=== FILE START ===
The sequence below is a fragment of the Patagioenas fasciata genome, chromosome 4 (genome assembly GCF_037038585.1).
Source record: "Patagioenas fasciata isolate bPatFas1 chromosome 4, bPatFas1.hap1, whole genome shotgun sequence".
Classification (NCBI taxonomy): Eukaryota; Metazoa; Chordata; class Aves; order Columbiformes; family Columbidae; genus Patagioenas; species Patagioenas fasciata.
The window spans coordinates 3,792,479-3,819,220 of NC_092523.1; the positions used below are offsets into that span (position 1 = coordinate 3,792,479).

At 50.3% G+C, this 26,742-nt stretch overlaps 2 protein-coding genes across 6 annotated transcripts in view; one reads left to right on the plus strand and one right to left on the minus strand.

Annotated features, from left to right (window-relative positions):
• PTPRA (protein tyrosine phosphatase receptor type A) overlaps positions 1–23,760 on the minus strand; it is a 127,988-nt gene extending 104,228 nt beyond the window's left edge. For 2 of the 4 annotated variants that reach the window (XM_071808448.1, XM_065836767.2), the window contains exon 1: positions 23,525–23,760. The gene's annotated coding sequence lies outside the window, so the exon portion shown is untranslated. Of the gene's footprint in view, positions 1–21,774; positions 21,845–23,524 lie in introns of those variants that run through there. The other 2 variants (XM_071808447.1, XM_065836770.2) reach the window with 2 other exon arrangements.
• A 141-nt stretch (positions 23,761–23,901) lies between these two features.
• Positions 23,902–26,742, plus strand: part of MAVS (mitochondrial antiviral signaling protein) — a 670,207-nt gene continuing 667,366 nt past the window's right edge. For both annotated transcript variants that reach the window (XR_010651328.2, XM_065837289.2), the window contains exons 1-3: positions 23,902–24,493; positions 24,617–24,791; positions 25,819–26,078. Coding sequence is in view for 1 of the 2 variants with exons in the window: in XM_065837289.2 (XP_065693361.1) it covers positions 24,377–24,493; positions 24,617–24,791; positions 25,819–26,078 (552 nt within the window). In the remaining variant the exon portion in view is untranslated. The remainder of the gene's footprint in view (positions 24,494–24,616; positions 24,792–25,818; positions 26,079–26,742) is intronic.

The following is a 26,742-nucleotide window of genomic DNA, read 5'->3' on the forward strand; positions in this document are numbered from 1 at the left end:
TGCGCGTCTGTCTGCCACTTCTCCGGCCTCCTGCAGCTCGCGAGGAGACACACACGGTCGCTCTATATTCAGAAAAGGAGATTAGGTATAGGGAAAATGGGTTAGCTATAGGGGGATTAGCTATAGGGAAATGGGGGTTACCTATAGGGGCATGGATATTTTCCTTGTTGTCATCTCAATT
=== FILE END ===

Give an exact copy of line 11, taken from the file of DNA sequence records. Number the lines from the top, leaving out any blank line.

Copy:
TGCGCGTCTGTCTGCCACTTCTCCGGCCTCCTGCAGCTCGCGAGGAGACACACACGGTCGCTCTATATTCAGAAAAGGAGATTAGGTATAGGGAAAATGGGTTAGCTATAGGGGGATTAGCTATAGGGAAATGGGGGTTACCTATAGGGGCATGGATATTTTCCTTGTTGTCATCTCAATT